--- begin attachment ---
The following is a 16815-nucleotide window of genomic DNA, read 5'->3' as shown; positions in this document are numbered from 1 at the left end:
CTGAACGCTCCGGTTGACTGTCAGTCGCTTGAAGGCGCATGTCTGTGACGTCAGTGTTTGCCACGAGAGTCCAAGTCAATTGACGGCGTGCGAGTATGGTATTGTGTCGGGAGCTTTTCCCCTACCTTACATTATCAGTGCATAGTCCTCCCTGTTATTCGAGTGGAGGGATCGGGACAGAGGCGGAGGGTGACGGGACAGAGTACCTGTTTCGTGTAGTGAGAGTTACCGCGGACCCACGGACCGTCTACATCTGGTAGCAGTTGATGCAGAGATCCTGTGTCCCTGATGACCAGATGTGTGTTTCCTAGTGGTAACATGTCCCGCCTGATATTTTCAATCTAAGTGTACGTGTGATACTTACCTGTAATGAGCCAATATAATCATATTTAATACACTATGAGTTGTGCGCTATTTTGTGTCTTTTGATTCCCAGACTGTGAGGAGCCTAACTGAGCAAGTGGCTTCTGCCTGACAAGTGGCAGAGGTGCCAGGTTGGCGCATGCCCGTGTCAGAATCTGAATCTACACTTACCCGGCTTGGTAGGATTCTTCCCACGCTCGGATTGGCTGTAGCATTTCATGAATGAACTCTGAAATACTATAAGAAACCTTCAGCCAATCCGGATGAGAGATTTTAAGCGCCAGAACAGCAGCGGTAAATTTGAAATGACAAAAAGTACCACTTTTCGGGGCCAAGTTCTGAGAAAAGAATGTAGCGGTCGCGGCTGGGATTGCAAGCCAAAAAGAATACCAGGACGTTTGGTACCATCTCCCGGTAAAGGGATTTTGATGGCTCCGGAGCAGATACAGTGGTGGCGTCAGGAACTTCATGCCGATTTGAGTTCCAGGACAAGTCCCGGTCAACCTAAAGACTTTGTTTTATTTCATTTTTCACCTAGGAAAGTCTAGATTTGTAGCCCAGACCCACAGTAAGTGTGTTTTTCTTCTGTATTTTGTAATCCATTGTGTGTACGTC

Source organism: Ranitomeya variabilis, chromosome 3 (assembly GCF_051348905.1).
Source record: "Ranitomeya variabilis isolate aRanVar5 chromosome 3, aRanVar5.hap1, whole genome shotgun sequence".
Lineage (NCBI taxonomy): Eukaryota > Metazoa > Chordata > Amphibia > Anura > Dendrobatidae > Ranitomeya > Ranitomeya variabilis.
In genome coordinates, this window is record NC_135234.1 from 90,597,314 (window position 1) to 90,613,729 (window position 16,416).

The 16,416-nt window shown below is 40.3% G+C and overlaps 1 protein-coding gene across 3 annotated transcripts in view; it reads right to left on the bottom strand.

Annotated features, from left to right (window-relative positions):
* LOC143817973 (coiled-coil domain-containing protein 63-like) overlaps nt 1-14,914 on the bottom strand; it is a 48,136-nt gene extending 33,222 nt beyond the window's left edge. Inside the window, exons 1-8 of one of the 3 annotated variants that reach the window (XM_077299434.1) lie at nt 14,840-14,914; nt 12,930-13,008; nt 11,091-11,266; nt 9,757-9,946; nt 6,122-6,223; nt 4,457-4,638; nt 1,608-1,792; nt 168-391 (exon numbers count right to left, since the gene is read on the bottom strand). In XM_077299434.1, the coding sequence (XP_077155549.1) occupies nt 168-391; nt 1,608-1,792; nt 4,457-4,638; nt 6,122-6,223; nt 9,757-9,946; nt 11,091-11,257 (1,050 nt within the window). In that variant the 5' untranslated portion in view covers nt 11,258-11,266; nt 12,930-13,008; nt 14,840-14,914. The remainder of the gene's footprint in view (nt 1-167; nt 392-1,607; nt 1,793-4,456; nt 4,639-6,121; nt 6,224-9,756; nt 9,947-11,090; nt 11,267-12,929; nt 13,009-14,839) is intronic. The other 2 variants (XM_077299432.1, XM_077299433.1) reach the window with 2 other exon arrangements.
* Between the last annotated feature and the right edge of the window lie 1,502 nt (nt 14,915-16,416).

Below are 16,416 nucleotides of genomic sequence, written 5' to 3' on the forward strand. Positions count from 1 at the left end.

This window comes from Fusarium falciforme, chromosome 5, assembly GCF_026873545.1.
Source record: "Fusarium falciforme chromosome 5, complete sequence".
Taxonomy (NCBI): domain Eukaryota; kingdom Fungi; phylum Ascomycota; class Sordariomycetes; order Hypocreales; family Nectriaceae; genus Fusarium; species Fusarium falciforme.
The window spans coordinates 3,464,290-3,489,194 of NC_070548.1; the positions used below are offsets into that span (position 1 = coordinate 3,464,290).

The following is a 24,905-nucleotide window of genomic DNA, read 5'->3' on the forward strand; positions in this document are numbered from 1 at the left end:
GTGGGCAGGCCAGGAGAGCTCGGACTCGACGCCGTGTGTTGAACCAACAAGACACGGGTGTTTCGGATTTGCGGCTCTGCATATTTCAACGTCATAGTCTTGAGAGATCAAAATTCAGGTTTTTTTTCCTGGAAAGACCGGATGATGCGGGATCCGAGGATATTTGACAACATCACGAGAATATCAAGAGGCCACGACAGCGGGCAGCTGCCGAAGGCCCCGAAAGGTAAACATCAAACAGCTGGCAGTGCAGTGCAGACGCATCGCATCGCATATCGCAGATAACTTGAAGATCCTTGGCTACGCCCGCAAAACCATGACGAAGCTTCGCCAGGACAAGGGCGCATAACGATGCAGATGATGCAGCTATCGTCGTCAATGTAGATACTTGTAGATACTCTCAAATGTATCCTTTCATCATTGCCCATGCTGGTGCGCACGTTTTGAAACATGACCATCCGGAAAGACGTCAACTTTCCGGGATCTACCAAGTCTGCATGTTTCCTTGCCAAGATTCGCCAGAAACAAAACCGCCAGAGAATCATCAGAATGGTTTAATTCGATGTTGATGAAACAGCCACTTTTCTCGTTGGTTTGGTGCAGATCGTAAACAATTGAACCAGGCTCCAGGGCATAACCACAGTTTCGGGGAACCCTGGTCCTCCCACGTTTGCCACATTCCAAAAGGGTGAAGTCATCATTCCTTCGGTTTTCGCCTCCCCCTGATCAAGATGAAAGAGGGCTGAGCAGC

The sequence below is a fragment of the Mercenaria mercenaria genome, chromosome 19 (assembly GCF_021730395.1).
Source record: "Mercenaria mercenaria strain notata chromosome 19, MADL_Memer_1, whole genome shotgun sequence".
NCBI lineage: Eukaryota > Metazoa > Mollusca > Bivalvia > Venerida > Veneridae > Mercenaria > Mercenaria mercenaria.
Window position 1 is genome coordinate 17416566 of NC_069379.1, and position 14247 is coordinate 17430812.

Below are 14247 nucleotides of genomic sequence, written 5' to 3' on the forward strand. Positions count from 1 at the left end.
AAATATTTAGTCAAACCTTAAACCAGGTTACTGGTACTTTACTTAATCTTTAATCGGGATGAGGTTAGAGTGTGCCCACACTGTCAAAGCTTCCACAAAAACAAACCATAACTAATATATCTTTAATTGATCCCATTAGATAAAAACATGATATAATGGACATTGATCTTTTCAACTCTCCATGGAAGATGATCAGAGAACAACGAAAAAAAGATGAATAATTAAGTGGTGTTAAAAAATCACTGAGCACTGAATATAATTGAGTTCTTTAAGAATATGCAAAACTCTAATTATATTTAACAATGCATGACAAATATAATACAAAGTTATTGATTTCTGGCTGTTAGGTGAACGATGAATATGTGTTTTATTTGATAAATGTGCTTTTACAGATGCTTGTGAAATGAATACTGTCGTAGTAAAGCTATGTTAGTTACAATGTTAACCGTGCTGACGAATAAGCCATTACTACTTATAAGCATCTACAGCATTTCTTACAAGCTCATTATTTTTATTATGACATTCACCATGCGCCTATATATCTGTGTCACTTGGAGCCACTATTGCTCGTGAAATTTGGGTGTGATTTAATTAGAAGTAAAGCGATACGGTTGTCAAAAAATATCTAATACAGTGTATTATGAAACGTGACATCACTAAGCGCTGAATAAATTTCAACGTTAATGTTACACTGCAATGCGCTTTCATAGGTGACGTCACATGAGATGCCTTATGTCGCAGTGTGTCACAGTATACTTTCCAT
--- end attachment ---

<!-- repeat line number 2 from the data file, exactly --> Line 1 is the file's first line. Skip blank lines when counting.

CTGAACGCTCCGGTTGACTGTCAGTCGCTTGAAGGCGCATGTCTGTGACGTCAGTGTTTGCCACGAGAGTCCAAGTCAATTGACGGCGTGCGAGTATGGTATTGTGTCGGGAGCTTTTCCCCTACCTTACATTATCAGTGCATAGTCCTCCCTGTTATTCGAGTGGAGGGATCGGGACAGAGGCGGAGGGTGACGGGACAGAGTACCTGTTTCGTGTAGTGAGAGTTACCGCGGACCCACGGACCGTCTACATCTGGTAGCAGTTGATGCAGAGATCCTGTGTCCCTGATGACCAGATGTGTGTTTCCTAGTGGTAACATGTCCCGCCTGATATTTTCAATCTAAGTGTACGTGTGATACTTACCTGTAATGAGCCAATATAATCATATTTAATACACTATGAGTTGTGCGCTATTTTGTGTCTTTTGATTCCCAGACTGTGAGGAGCCTAACTGAGCAAGTGGCTTCTGCCTGACAAGTGGCAGAGGTGCCAGGTTGGCGCATGCCCGTGTCAGAATCTGAATCTACACTTACCCGGCTTGGTAGGATTCTTCCCACGCTCGGATTGGCTGTAGCATTTCATGAATGAACTCTGAAATACTATAAGAAACCTTCAGCCAATCCGGATGAGAGATTTTAAGCGCCAGAACAGCAGCGGTAAATTTGAAATGACAAAAAGTACCACTTTTCGGGGCCAAGTTCTGAGAAAAGAATGTAGCGGTCGCGGCTGGGATTGCAAGCCAAAAAGAATACCAGGACGTTTGGTACCATCTCCCGGTAAAGGGATTTTGATGGCTCCGGAGCAGATACAGTGGTGGCGTCAGGAACTTCATGCCGATTTGAGTTCCAGGACAAGTCCCGGTCAACCTAAAGACTTTGTTTTATTTCATTTTTCACCTAGGAAAGTCTAGATTTGTAGCCCAGACCCACAGTAAGTGTGTTTTTCTTCTGTATTTTGTAATCCATTGTGTGTACGTC